FAQ's about Nutrition Therapy
Nutrition therapy is a client-centered approach that focuses on beliefs, emotions and behaviors as they relate to food and eating challenges. Nutrition therapy goes beyond the teaching professional and learning client. It is about working with the client to meet health goals. Treatment plans are individualized and evolve over time. Plans can be coordinated with other health professionals.
Feeding challenges range from behaviors that make mealtime unproductive and unpleasant to complicated responses to physical and emotional factors that make eating by mouth and consuming sufficient calories a challenge.
Nutrition therapy helps parents whose children have feeding challenges. Feeding children can be hard because nutrition blends the personal with the biological. Feeding challenges in young children can confuse professionals because physical, developmental and behavioral problems appear with similar symptoms.
Nutrition therapy can help with feeding struggles, weight concerns, and challenges associated with developmental delays. Sometimes, feeding problems can be associated with positive and and negative changes in a child’s life such as the aftermath of surgery, a change of residence, divorce, a new school or other changes that have created resistant feeding in your child.
For parents of young children, it means that techniques from family dynamics are employed along with attachment and child development theory. These theories of development and family life let parents understand the child’s point of view. When the child sees the parent change, the child often feels freer to eat well.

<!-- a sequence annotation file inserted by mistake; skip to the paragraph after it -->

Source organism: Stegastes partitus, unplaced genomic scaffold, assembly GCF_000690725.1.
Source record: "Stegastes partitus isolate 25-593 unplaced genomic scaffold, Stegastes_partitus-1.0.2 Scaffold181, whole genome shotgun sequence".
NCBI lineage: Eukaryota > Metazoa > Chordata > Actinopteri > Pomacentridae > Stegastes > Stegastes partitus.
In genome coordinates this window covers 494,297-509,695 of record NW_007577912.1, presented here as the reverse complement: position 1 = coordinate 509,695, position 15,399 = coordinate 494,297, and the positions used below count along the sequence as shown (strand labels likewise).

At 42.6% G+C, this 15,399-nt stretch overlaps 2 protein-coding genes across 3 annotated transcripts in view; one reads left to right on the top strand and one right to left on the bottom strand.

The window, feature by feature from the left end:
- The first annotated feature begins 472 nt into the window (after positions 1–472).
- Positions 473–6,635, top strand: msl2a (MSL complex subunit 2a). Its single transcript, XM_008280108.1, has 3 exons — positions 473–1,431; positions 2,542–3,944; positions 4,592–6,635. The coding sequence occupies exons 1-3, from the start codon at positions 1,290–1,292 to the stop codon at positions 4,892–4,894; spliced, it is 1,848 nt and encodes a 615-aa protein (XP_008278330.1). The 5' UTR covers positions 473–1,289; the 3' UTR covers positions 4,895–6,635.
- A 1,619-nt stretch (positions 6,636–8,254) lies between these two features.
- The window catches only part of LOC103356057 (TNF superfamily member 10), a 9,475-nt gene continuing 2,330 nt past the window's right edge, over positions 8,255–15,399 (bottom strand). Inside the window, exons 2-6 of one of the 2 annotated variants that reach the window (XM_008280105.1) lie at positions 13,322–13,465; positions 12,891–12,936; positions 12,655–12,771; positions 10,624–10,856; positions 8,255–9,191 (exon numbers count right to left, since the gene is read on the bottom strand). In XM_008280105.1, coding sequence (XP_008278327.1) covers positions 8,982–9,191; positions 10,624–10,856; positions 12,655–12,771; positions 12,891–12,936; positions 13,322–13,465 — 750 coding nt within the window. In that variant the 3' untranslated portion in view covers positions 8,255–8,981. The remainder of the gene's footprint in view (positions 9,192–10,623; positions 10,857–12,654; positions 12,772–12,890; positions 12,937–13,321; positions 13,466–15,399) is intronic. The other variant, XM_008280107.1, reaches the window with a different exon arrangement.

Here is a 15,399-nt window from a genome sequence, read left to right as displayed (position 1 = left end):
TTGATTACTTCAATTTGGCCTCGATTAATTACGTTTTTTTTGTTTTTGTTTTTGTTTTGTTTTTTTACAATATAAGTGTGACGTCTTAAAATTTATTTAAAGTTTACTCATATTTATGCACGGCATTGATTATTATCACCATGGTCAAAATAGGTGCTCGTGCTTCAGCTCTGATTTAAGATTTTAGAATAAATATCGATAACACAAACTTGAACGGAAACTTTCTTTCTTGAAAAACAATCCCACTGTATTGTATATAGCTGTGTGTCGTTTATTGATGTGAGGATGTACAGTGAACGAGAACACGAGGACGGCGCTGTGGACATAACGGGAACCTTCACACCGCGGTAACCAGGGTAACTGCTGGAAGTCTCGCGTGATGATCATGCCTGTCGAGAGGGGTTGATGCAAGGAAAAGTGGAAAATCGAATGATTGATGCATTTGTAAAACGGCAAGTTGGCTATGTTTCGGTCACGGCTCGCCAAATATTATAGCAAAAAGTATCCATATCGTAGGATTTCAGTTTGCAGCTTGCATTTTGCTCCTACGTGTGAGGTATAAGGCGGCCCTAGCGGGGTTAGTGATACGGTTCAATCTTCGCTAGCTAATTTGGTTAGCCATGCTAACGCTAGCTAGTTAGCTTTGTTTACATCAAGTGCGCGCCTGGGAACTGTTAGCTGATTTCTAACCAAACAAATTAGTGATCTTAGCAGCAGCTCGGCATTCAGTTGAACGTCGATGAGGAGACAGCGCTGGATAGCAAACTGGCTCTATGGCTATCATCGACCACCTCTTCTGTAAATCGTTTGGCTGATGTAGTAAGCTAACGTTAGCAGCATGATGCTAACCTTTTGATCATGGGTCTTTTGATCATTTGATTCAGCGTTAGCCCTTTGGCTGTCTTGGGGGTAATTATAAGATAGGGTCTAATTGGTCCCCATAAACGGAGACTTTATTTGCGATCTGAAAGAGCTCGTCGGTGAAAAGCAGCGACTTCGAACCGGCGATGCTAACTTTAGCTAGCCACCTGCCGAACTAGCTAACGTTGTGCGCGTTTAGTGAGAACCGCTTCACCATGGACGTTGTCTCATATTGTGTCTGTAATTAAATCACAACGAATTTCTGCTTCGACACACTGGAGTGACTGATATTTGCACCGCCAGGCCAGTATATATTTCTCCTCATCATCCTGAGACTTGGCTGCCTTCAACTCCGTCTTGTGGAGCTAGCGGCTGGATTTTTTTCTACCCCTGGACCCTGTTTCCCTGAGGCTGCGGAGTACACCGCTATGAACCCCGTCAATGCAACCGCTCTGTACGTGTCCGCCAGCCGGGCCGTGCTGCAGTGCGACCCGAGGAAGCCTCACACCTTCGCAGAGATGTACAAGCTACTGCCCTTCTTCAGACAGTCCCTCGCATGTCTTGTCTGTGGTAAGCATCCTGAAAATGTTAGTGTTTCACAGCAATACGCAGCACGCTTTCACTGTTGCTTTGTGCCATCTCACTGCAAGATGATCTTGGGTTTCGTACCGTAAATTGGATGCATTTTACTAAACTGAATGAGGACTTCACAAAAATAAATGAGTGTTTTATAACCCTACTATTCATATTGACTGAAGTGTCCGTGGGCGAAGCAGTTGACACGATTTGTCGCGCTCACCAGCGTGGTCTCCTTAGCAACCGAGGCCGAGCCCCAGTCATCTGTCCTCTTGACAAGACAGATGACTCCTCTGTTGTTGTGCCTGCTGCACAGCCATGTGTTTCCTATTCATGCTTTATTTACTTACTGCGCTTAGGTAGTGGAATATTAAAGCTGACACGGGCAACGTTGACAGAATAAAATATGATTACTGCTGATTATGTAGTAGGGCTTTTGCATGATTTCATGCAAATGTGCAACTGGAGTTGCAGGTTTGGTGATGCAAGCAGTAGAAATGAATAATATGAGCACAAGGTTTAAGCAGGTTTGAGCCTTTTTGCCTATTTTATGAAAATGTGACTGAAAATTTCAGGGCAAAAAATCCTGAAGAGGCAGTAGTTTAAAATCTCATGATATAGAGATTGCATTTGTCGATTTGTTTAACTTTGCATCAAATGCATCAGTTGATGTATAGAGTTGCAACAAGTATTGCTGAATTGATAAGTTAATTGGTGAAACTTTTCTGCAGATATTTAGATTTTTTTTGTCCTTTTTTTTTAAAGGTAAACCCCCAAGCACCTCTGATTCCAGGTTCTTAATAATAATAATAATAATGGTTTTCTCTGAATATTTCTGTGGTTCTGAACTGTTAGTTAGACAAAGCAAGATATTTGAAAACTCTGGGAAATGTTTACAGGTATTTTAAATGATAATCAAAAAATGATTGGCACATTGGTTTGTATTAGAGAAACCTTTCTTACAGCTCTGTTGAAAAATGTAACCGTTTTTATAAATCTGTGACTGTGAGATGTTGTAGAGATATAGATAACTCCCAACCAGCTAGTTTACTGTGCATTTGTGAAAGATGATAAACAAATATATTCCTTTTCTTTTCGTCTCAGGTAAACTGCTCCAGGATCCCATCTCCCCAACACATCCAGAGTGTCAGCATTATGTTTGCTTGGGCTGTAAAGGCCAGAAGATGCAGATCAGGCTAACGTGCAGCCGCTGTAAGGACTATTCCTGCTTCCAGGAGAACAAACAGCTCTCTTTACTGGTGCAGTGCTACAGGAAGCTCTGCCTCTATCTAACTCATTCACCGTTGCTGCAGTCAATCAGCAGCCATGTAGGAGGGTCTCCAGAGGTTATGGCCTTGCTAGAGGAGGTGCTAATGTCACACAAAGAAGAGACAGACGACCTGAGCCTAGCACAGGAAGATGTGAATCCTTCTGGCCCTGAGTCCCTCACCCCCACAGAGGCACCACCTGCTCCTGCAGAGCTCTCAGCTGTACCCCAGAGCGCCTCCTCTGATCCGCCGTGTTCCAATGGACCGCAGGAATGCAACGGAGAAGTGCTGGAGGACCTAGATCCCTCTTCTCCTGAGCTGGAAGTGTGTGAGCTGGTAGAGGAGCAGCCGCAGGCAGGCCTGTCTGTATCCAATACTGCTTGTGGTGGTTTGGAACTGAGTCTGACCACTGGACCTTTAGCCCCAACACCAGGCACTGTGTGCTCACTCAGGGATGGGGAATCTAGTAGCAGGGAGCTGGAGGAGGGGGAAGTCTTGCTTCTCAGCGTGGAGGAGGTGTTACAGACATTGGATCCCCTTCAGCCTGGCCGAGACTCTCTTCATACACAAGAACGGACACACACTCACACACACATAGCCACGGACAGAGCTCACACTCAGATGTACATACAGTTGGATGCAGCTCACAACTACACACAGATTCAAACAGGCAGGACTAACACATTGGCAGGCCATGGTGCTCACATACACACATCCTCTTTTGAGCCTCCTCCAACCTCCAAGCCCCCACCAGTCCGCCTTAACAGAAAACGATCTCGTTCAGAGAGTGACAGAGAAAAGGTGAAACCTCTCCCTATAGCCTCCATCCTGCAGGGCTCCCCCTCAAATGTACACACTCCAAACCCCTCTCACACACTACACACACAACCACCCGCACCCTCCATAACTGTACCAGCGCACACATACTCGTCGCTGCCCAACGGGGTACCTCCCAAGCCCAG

For parents of atypically developing children, pediatric nutrition therapy offers a way into feeding problems. Feeding challenges in young children can confuse because physical, developmental and behavioral problems appear with similar symptoms. Tapping into the child’s and family’s strengths. Pediatric nutrition therapy taps into the child’s inner drive towards mastery irrespective of the child’s outer condition.
Sessions last from 45 to 60 minutes. Meetings are take place 2 times a month until improvements appear. Improvements are usually improved growth and improved eating behavior. Then the meetings decease to once a month or less often.
It depends. Some challenges become manageable quickly while others may take months. Progress, however small, is visible to the parent.
Sessions are held in the home and the office. Beginning sessions are best held in the home. The child is usually more relaxed in the natural environment. Video and Skype sessions are also possible when a home visit is not practical.
In the beginning, we examine the diet and feeding practices. Once dietary and feeding goals are established, we work on observing, refining suggests, and alternative strategies such as cooking together, play and group meals. Coached meals are a popular strategy. Parents may want to discuss health concerns and ways in which nutrition therapy should be integrated into other therapies.